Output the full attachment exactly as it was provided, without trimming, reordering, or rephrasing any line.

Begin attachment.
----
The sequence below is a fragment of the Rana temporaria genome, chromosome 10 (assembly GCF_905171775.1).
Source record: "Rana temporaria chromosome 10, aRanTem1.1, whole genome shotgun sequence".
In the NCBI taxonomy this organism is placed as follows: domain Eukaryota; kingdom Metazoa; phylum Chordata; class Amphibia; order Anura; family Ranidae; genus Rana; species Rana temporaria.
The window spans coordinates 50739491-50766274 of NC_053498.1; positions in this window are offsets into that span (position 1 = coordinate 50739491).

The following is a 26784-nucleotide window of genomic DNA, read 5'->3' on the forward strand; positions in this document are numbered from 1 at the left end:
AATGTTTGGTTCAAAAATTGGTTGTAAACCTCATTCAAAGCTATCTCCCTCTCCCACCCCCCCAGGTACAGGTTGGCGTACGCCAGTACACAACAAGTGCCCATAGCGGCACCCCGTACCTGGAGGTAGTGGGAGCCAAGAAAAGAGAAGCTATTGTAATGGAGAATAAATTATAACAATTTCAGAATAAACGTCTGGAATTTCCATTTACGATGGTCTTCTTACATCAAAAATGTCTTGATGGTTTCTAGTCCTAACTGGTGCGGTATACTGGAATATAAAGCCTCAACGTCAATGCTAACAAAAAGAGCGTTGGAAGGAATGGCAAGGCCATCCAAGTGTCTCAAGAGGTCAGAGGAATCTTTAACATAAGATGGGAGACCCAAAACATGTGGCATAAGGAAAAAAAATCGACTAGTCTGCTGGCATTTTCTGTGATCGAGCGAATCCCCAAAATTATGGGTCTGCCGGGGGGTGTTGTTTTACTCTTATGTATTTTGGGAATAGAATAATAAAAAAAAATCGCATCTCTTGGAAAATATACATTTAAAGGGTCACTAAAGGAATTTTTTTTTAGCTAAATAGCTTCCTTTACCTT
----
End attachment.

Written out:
The sequence below is a fragment of the Rana temporaria genome, chromosome 10 (assembly GCF_905171775.1).
Source record: "Rana temporaria chromosome 10, aRanTem1.1, whole genome shotgun sequence".
In the NCBI taxonomy this organism is placed as follows: domain Eukaryota; kingdom Metazoa; phylum Chordata; class Amphibia; order Anura; family Ranidae; genus Rana; species Rana temporaria.
The window spans coordinates 50739491-50766274 of NC_053498.1; positions in this window are offsets into that span (position 1 = coordinate 50739491).

The following is a 26784-nucleotide window of genomic DNA, read 5'->3' on the forward strand; positions in this document are numbered from 1 at the left end:
AATGTTTGGTTCAAAAATTGGTTGTAAACCTCATTCAAAGCTATCTCCCTCTCCCACCCCCCCAGGTACAGGTTGGCGTACGCCAGTACACAACAAGTGCCCATAGCGGCACCCCGTACCTGGAGGTAGTGGGAGCCAAGAAAAGAGAAGCTATTGTAATGGAGAATAAATTATAACAATTTCAGAATAAACGTCTGGAATTTCCATTTACGATGGTCTTCTTACATCAAAAATGTCTTGATGGTTTCTAGTCCTAACTGGTGCGGTATACTGGAATATAAAGCCTCAACGTCAATGCTAACAAAAAGAGCGTTGGAAGGAATGGCAAGGCCATCCAAGTGTCTCAAGAGGTCAGAGGAATCTTTAACATAAGATGGGAGACCCAAAACATGTGGCATAAGGAAAAAAAATCGACTAGTCTGCTGGCATTTTCTGTGATCGAGCGAATCCCCAAAATTATGGGTCTGCCGGGGGGTGTTGTTTTACTCTTATGTATTTTGGGAATAGAATAATAAAAAAAAATCGCATCTCTTGGAAAATATACATTTAAAGGGTCACTAAAGGAATTTTTTTTTAGCTAAATAGCTTCCTTTACCTT